College & Workforce Readiness State of the States

Education Plan Targets High School Dropouts

By Debra Viadero — January 20, 2006 2 min read
  • Save to favorites
  • Print

• New Hampshire
• Gov. John Lynch

BRIC ARCHIVE

Raising the compulsory-school-attendance age from 16 to 18 should be a legislative priority, Gov. John Lynch said last week.

“Last year an estimated 2,300 of our students dropped out of high school,” the Democrat said in his Jan. 18 State of the State Address to New Hampshire lawmakers. “We must make it clear to young people that we are not going to give up on them; or let them give up on themselves.”

Dropout Prevention: The state Senate was scheduled to hold a hearing this week on the proposal to raise the age for compulsory attendance. Under current law, students are permitted to leave school at age 16 with their parents’ written consent. If the bill becomes law, New Hampshire will join a growing number of states in which required attendance ends at age 18—or a total of 17 states nationwide, according to the latest count by the Denver-based Education Commission of the States.

Read a complete transcript of Gov. John Lynch’s 2006 State of the State address. Posted by New Hampshire’s Office of the Governor.

But Gov. Lynch said last week that the state was exploring other ways to reduce the state’s four-year dropout rate, which is around 13 percent. He said he would hold a summit this spring to discuss alternative high school programs, vocational high schools, internships, night school, and other strategies for keeping young people in school longer.

School Funding: For the second year in a row, Mr. Lynch called on lawmakers to eliminate “once and for all” the state’s controversial statewide property tax, which helps pay for schools. The legislature reduced the tax last year when it overhauled the school funding formula, but it stopped short of ending the tax altogether.

Child Protection: The governor added that he wants to toughen the penalties and restrictions that the state imposes on people convicted of sex offenses against children. His proposal would limit how close those offenders could live to parks, schools, and children’s centers, and would require them to wear monitoring devices after they are released from prison.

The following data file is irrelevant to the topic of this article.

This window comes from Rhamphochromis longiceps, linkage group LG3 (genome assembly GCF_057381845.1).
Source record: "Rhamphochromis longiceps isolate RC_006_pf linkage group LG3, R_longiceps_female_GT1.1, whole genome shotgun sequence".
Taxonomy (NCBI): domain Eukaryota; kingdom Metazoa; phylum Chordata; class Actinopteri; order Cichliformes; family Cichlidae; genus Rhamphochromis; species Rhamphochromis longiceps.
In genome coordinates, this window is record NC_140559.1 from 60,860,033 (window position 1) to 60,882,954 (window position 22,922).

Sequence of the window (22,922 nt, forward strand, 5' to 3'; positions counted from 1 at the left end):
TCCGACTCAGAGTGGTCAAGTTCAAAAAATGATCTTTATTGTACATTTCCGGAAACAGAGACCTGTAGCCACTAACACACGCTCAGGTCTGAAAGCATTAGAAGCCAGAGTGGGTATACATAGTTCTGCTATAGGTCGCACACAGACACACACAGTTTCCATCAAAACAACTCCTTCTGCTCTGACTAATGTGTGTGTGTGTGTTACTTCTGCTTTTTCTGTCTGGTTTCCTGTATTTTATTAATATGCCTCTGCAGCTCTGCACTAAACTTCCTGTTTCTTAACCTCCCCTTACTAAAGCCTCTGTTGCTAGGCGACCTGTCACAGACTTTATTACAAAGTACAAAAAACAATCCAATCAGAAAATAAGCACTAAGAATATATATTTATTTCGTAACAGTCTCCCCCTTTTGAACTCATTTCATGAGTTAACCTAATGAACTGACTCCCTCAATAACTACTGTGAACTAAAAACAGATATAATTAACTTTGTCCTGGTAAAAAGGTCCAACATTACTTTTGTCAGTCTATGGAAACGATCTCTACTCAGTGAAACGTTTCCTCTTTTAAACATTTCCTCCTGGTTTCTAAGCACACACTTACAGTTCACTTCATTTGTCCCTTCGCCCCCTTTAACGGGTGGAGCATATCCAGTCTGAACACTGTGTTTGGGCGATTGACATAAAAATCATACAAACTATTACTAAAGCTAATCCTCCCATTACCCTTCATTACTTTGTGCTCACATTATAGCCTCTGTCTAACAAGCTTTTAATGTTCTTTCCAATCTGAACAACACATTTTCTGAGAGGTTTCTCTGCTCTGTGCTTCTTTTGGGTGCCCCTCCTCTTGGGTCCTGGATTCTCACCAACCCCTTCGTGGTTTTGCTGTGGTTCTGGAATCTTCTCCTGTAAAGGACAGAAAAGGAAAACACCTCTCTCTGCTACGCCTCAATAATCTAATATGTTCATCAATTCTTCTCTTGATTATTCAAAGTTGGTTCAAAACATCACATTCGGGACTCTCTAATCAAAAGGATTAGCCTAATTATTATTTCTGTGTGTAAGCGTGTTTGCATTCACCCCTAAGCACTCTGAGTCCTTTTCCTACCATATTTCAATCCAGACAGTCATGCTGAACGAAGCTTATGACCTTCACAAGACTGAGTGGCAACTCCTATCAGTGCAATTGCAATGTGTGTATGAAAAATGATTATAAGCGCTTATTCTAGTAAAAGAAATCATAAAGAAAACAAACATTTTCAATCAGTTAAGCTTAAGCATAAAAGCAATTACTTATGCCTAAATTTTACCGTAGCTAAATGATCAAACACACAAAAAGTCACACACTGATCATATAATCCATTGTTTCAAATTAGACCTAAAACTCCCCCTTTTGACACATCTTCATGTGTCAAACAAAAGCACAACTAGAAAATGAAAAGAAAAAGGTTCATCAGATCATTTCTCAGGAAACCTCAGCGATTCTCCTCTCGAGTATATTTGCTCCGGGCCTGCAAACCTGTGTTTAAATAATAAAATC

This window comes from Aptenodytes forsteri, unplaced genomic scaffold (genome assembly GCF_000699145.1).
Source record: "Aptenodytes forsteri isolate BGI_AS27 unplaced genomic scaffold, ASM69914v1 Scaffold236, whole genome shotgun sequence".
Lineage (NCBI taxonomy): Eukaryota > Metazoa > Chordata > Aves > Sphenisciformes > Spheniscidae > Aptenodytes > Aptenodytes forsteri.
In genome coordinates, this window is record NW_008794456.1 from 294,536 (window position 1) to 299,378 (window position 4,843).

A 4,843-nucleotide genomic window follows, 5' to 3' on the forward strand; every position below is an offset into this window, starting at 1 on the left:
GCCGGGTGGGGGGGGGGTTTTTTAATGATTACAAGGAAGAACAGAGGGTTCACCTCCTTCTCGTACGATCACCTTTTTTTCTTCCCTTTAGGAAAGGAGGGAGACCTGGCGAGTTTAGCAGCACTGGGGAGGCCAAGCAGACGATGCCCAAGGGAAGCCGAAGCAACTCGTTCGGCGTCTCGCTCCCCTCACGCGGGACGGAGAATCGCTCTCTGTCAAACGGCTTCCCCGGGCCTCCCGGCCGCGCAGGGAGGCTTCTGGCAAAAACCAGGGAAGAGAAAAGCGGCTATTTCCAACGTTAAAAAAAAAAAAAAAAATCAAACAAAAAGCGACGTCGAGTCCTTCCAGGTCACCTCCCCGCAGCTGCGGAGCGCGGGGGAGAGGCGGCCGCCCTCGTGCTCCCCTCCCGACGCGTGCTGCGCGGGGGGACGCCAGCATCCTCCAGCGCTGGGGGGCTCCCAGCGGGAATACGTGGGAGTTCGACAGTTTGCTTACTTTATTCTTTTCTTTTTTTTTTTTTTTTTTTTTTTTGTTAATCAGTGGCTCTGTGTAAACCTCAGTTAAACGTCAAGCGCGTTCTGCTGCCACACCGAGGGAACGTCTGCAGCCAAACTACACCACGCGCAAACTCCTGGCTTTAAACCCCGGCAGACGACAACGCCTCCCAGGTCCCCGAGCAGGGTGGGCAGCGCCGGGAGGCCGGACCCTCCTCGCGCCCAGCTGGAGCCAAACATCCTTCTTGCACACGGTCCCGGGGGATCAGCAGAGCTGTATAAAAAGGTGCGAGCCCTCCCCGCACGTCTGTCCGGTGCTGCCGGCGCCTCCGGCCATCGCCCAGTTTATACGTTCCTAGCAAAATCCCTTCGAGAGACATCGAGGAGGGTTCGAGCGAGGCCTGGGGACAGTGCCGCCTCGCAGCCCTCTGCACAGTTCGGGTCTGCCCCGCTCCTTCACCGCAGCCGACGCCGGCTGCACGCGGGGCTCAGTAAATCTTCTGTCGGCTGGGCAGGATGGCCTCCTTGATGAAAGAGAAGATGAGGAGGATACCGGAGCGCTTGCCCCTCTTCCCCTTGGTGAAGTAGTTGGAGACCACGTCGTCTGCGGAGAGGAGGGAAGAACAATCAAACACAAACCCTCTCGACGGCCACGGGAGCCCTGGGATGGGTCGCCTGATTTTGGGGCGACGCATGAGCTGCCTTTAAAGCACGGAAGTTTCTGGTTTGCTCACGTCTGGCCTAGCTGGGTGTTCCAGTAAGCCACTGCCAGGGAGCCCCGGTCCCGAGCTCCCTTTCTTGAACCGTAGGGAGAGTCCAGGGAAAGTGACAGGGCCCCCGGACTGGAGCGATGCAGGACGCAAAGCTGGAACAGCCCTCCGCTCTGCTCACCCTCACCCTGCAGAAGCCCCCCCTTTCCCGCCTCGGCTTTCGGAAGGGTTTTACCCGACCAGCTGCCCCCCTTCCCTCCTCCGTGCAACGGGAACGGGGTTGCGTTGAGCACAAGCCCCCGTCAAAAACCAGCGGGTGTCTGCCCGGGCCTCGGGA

Mr. Lynch also proposed measures to reduce tuition at state colleges and universities for disadvantaged students and to ensure that all students are covered by health insurance while they attend college.

The education proposals were part of a speech that stressed bipartisanship, especially in the face of natural disasters, such as the floods that ravaged some New Hampshire towns last fall.

But Warren Henderson, the chairman of the state’s Republican Party, said in a statement that the talk glossed over some of the problems that loom over the state, including two lawsuits by towns seeking to challenge the new school aid formula.

A version of this article appeared in the January 25, 2006 edition of Education Week

Events

Classroom Technology Webinar Building Better Blended Learning in K-12 Schools
The pandemic and the increasing use of technology in K-12 education it prompted has added renewed energy to the blended learning movement as most students are now learning in school buildings (and will likely continue

EdWeek Top School Jobs

Teacher Jobs
Search over ten thousand teaching jobs nationwide — elementary, middle, high school and more.
View Jobs
Principal Jobs
Find hundreds of jobs for principals, assistant principals, and other school leadership roles.
View Jobs
Administrator Jobs
Over a thousand district-level jobs: superintendents, directors, more.
View Jobs
Support Staff Jobs
Search thousands of jobs, from paraprofessionals to counselors and more.
View Jobs

Read Next

College & Workforce Readiness From Our Research Center Class of COVID: 2021's Graduates Are Struggling More and Feeling the Stress
COVID-19 disrupted the class of 2020’s senior year. A year later, the transition to college has in some ways gotten worse.
7 min read
Conceptual illustration of young adults in limbo
Vanessa Solis/Education Week and Klaus Vedfelt/DigitalVision/Getty
College & Workforce Readiness From Our Research Center Helping Students Plan How to Pay for College Is More Important Than Ever: Schools Can Help
Fewer and fewer high school graduates have applied for federal financial aid for college since the pandemic hit.
4 min read
Conceptual Illustration of young person sitting on top of a financial trend line.
Vanessa Solis/Education Week and Klaus Vedfelt/DigitalVision<br/>
College & Workforce Readiness Louisiana Student Finds Stability Amid Tumultuous Freshman Year
Logan Balfantz arrived at the University of Notre Dame last fall considering himself one of the lucky graduates in 2020.
3 min read
Logan Balfantz
Logan Balfantz
Courtesy of Sarah Kubinski
College & Workforce Readiness Layoffs, COVID, Spotty Internet: A Fla. Student Persists in College
Bouts with COVID-19 were just the latest challenges to face class of 2020 graduate Magdalena Estiverne and her family.
2 min read
Magdalina Estiverne poses for a portrait at her home in Orlando, Fla., on October 2, 2020. Estiverne graduated from high school in the spring of 2020 during the COVID-19 pandemic.
Orlando, Fla., student Magdalena Estiverne poses for a portrait in 2020, four months after her high school graduation.
Eve Edelheit for Education Week